Work-family life courses and BMI trajectories in three British birth cohorts

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Abstract

BACKGROUND/OBJECTIVES:

Combining work and family responsibilities has previously been associated with improved health in mid-life, yet little is known about how these associations change over time (both biographical and historical) and whether this extends to body mass index (BMI) trajectories for British men and women. The purpose of this study was to investigate relationships between work-family life courses and BMI trajectories across adulthood (16-42 years) for men and women in three British birth cohorts.

SUBJECTS/METHODS:

Multiply imputed data from three nationally representative British birth cohorts were used—the MRC National Survey of Health and Development (NSHD; 1946 birth cohort, n = 3012), the National Child Development Study (NCDS; 1958 birth cohort, n = 9614) and the British Cohort Study (BCS; 1970 birth cohort, n = 8140). A typology of work-family life course types was developed using multi-channel sequence analysis, linking annual information on work, partnerships and parenthood from 16 to 42 years. Work-family life courses were related to BMI trajectories using multi-level growth models. Analyses adjusted for indicators of prior health, birthweight, child BMI, educational attainment and socioeconomic position across the life course, and were stratified by gender and cohort.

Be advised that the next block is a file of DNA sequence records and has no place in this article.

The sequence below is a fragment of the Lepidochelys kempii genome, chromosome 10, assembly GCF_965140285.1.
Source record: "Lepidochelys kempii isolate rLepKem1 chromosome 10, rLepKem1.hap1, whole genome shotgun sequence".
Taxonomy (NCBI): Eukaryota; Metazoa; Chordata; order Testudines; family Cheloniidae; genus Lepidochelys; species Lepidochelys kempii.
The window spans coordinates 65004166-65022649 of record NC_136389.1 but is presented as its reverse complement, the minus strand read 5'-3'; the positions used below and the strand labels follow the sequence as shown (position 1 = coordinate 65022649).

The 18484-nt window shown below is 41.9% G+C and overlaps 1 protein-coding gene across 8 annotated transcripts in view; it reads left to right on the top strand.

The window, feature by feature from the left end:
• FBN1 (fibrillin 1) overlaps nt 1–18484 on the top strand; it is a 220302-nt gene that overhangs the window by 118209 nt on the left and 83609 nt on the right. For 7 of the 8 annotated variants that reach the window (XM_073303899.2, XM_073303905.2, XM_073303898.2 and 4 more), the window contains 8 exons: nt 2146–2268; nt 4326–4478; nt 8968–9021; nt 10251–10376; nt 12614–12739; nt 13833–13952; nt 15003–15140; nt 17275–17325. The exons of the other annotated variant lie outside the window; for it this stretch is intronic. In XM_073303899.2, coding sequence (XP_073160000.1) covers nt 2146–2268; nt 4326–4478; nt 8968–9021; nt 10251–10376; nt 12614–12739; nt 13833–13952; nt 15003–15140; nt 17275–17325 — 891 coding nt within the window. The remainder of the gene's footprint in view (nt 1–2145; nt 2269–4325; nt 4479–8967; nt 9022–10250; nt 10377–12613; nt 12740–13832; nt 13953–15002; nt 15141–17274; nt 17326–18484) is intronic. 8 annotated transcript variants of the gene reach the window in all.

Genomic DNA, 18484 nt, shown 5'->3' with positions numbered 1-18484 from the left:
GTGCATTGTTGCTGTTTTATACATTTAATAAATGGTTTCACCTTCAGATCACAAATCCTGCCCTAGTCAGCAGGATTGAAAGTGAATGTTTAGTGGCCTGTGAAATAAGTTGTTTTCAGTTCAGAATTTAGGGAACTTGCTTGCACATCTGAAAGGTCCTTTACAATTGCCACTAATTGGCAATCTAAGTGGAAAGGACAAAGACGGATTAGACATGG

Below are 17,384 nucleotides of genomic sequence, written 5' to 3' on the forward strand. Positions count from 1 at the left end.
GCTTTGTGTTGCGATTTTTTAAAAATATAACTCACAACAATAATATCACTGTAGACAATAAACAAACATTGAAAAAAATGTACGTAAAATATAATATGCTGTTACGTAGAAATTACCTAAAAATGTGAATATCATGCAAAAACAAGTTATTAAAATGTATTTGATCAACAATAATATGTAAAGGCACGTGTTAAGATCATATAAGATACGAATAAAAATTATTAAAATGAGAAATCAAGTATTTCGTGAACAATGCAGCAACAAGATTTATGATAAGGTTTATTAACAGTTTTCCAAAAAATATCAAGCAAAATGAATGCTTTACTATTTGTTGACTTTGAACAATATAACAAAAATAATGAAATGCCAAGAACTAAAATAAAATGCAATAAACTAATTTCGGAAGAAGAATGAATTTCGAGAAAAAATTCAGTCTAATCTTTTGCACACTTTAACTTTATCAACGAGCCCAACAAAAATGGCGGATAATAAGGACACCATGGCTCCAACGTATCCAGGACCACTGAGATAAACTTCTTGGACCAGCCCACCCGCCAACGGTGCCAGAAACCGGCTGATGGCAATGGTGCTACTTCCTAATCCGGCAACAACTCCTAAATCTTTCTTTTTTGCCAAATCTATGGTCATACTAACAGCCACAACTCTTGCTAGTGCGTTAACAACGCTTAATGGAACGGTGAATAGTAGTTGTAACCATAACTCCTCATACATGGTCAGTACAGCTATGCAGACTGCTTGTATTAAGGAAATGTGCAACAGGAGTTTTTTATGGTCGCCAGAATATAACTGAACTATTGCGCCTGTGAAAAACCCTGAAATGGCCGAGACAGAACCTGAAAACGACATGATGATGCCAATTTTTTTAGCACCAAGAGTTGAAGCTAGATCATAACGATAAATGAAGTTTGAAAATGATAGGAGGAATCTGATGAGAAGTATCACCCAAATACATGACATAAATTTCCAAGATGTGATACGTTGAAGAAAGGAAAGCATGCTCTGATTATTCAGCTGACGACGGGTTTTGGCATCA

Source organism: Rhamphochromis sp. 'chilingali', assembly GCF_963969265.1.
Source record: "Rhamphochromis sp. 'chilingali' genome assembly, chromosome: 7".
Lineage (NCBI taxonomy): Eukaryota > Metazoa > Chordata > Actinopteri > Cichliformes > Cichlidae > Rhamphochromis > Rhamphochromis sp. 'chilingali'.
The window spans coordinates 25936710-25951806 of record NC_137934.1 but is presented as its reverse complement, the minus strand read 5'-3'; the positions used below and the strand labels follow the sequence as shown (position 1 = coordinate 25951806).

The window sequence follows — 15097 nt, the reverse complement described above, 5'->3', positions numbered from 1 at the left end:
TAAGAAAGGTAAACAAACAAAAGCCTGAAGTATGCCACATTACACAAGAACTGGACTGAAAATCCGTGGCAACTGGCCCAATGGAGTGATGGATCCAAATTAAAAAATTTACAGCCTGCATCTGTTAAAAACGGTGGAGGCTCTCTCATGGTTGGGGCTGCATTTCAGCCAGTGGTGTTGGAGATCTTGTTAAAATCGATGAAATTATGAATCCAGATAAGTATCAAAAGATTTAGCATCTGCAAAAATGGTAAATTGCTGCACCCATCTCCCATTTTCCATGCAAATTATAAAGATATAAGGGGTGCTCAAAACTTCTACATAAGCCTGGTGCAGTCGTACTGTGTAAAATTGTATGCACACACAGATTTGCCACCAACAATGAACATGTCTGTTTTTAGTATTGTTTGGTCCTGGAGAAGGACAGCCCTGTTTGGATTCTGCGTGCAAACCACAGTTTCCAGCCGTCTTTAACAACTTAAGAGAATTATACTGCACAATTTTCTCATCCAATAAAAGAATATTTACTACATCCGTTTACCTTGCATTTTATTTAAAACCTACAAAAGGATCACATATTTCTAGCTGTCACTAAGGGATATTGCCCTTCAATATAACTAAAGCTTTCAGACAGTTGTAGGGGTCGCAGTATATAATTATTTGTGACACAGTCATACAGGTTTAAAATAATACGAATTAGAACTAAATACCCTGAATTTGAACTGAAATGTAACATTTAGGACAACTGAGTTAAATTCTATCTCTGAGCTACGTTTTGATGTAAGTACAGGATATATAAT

RESULTS:

Work-family life courses characterised by earlier transitions to parenthood and weaker long-term links to employment were associated with greater increases in BMI across adulthood. Some of these differences, particularly for work-family groups, which are becoming increasingly non-normative, became more pronounced across cohorts (for example, increases in BMI between 16 and 42 years in long-term homemaking women: NSHD: 4.35 kg m-2, 95% confidence interval (CI): 3.44, 5.26; NCDS: 5.53 kg m-2, 95% CI: 5.18, 5.88; BCS: 6.69 kg m-2, 95% CI: 6.36, 7.02).

CONCLUSIONS:

Becoming a parent earlier and weaker long-term ties to employment are associated with greater increases in BMI across adulthood in British men and women.

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